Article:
Where to Celebrate Halloween Around the World
For many of us living in the Northern Hemisphere, the month of October is the time of year when we look back longingly on summer and forward with apprehension to Christmas coming just around the corner. But as the air turns crisper and the leaves begin to elegantly change color, there’s something else that it offers for all ages: Halloween. Whether you want to take the kids around the streets trick-or-treating, throw an elaborate party, light a bonfire or embrace ancient pagan rituals, these are our picks for the best cities to celebrate the year’s spookiest festival.
Derry, Northern Ireland
Popular belief is that the origins of Halloween come from the Gaelic pagan festival of Samhain. This event marked the end of the harvest and the onset of the darker period of the calendar year. During this period, the dead were rumored to come back and haunt us mortals. Where better to experience this spooky holiday than in Ireland and Northern Ireland’s second city of Derry. The family-friendly Banks of the Foyle Halloween Carnival runs for nine days and you can expect everything from costumed parades to guided ghost tours, haunted houses and horror movie screenings. Don’t miss the Dragon Safari, when giant dragon footprints appear in St. Columbs Park.
Although not hugely popular in France, the birthplace of Renoir is putting itself on the Halloween map as a place to delight in spooky spectacles. Since 1996 the October 31 parade has lured thousands of tourists that dress up and make their way around the city’s cafés and nightspots. Limoges is also famous for its trademark Limoges porcelain and manufacturers take pleasure in creating special edition pieces to reflect the celebrations.
New Orleans, USA
Mardi Gras is by far the New Orlean’s most-loved celebration, but the Halloween festivities give it a good run for its money. The historic French Quarter is bathed in mystery as are the city's cemeteries and you can join ghost tours of both. Locals and tourists alike pull out all the stops with their costumes for the Krewe of Boo parade and there’s a zombie run in the weeks leading up to the main event. Elsewhere there’s the Halloween weekend Voodoo Music and Arts Experience, activities at the zoo and events geared towards children.
Mexicans call their Halloween festival the Day of the Dead (Día de los Muertos) and for three days starting October 31 the country turns into a flamboyant carnival. The root of the celebrations can be traced back to pre-Colombian times, when ancient civilizations honored the passing of their ancestors. You’ll find cities nationwide that embrace these rituals but if you have to pick one then choose the Oaxaca Día de Muertos. Hundreds of altars, flowers, skulls and skeletons decorate the streets, sand tapestries portray mortuary customs and market stalls sell themed souvenirs. Head to the Zócalo main square for the biggest parties.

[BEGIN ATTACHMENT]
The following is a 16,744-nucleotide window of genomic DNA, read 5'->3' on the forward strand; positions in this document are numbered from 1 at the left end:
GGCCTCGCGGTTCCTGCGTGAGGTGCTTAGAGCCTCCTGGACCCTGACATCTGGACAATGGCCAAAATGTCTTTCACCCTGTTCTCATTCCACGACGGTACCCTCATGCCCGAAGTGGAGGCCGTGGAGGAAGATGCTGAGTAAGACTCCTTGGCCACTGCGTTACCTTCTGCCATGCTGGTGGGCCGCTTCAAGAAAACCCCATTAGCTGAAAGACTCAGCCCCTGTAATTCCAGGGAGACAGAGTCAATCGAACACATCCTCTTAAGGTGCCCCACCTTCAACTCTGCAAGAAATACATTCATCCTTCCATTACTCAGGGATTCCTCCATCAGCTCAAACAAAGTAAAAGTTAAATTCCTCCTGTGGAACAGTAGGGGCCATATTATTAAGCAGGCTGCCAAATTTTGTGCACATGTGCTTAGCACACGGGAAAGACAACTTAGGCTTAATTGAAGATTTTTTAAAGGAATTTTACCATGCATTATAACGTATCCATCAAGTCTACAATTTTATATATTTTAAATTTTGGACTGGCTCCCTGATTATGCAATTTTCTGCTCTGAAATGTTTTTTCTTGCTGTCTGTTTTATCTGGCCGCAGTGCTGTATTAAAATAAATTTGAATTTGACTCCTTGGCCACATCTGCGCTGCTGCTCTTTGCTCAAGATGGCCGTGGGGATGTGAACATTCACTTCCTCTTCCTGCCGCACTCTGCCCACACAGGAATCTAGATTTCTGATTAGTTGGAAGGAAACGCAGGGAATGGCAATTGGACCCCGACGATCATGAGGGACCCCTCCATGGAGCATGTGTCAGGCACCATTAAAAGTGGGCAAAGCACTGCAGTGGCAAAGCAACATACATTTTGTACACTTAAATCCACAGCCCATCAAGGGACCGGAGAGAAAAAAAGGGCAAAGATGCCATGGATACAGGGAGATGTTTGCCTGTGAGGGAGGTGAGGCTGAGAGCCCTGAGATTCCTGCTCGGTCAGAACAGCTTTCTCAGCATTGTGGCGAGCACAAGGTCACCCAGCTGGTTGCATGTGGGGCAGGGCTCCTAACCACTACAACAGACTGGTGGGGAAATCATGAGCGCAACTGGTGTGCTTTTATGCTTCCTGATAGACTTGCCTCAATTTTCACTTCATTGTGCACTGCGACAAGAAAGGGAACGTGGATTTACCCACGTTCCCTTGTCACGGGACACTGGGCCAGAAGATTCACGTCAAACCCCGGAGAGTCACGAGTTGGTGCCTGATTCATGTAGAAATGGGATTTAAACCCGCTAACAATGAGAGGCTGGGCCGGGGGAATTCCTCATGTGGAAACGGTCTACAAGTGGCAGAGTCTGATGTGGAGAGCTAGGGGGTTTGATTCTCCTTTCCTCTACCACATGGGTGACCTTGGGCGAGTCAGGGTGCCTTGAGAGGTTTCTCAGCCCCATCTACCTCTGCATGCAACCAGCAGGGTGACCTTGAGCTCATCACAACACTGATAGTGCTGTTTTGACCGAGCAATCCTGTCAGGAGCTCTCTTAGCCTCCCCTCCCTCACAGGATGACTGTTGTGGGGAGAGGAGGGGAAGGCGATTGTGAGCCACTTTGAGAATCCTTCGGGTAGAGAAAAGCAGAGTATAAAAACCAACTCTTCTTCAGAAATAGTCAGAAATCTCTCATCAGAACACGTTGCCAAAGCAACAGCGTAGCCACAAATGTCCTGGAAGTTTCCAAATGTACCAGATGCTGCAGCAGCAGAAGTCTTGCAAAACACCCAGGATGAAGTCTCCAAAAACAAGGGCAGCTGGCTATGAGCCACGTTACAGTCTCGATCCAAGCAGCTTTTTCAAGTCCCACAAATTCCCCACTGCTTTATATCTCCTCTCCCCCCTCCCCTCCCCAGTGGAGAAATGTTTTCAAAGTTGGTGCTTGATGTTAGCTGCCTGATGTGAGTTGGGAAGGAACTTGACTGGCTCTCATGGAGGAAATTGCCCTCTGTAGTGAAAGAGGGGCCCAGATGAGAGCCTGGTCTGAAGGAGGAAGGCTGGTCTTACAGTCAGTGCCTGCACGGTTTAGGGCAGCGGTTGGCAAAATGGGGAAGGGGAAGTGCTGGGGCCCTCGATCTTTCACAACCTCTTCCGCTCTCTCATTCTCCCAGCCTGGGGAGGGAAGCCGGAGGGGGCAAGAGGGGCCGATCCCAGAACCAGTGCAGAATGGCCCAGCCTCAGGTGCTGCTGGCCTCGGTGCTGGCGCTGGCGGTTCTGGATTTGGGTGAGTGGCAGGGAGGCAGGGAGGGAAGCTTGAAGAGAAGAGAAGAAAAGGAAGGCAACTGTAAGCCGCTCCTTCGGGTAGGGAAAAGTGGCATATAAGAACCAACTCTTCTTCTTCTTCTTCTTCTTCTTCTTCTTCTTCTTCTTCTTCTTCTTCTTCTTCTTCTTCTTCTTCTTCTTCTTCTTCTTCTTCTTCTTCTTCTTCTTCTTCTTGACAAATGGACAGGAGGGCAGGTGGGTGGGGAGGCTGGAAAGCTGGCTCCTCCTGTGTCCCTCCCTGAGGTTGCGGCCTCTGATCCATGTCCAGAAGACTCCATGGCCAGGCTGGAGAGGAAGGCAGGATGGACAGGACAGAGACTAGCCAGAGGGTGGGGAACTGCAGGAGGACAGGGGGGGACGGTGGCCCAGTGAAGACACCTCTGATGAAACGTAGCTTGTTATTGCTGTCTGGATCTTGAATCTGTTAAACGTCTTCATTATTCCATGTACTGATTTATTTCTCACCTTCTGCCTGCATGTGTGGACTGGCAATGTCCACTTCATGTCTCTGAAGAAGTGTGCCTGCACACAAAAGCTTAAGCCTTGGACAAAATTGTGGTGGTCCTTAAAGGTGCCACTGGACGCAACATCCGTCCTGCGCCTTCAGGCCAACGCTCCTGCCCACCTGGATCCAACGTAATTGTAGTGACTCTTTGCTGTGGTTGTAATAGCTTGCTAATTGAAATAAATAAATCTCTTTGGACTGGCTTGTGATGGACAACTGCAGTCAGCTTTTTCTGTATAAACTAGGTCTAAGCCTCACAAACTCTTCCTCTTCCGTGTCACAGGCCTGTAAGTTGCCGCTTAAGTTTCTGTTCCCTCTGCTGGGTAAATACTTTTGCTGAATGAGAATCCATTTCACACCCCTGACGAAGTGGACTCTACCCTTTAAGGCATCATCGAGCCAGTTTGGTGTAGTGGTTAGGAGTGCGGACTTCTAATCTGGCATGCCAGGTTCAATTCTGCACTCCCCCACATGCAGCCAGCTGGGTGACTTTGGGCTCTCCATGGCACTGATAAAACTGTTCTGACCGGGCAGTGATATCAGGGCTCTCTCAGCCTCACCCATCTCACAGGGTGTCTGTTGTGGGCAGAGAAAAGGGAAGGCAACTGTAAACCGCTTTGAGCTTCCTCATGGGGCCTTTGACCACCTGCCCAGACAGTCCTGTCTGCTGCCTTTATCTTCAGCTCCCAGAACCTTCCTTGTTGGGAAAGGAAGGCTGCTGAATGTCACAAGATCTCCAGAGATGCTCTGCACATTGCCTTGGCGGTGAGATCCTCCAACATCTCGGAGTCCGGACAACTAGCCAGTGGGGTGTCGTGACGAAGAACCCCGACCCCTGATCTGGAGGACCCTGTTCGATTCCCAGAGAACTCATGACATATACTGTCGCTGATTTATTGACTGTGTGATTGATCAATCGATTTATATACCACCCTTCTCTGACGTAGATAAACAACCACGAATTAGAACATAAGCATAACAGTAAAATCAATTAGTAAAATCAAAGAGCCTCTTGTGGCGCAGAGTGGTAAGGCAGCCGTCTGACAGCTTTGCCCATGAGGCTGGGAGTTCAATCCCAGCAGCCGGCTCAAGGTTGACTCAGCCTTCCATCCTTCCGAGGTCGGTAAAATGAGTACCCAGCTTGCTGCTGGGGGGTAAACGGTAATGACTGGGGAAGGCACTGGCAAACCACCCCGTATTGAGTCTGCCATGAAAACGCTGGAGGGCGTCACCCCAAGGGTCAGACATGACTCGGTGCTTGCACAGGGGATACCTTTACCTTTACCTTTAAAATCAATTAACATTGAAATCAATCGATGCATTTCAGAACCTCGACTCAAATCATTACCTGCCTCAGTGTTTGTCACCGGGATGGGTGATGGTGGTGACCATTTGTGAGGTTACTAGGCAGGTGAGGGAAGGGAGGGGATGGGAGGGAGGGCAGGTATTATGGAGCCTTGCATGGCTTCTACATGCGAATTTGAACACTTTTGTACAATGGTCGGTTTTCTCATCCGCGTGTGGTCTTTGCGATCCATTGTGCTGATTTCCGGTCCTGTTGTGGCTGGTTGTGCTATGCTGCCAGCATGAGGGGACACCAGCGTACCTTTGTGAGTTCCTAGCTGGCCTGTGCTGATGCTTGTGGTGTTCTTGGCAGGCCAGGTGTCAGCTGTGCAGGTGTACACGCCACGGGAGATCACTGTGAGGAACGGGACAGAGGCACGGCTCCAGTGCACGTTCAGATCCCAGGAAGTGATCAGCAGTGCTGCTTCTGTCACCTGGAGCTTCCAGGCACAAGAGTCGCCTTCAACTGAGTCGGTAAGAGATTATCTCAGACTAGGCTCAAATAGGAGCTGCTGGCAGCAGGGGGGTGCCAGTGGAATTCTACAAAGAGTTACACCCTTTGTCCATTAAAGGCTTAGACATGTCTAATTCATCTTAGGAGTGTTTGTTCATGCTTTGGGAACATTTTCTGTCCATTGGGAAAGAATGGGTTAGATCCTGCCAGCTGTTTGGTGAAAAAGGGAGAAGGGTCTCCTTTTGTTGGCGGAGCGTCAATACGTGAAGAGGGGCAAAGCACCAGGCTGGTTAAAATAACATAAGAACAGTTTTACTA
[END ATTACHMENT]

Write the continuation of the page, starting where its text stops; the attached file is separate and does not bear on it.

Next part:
Sleepy Hollow, USA
Make your way to this village on the Hudson River at any time throughout October to encounter mysterious and Halloween-inspired activities. Washington Irving’s gothic tale The Legend of Sleepy Hollow was based here and you’ll be looking over your shoulder for the Headless Horseman. There’s numerous places to get spooked here such as the Old Dutch Burying Ground cemetery. At Lyndhurst Castle you can meet the spirits of popular movies, novels and stage shows. And Blaze is a 2-month-long exhibition of 7,000 hand carved jack-o’-lanterns.
A mere mention of Romania’s Transylvania region will bring eerie thoughts to most. This comes at little surprise when you think that Vlad the Impaler supposedly lived at Bran Castle and Bram Stoker used the fortress for his gothic horror Dracula. Bran Castle is a daunting experience at any time of the year but the Halloween Monster Party will really test your nerves as legends come to life. The torture chamber is a must-see experience that is guaranteed to give you the chills. Stick around for the Halloween After Party and dance until dawn in the castle grounds with other costumed revelers.
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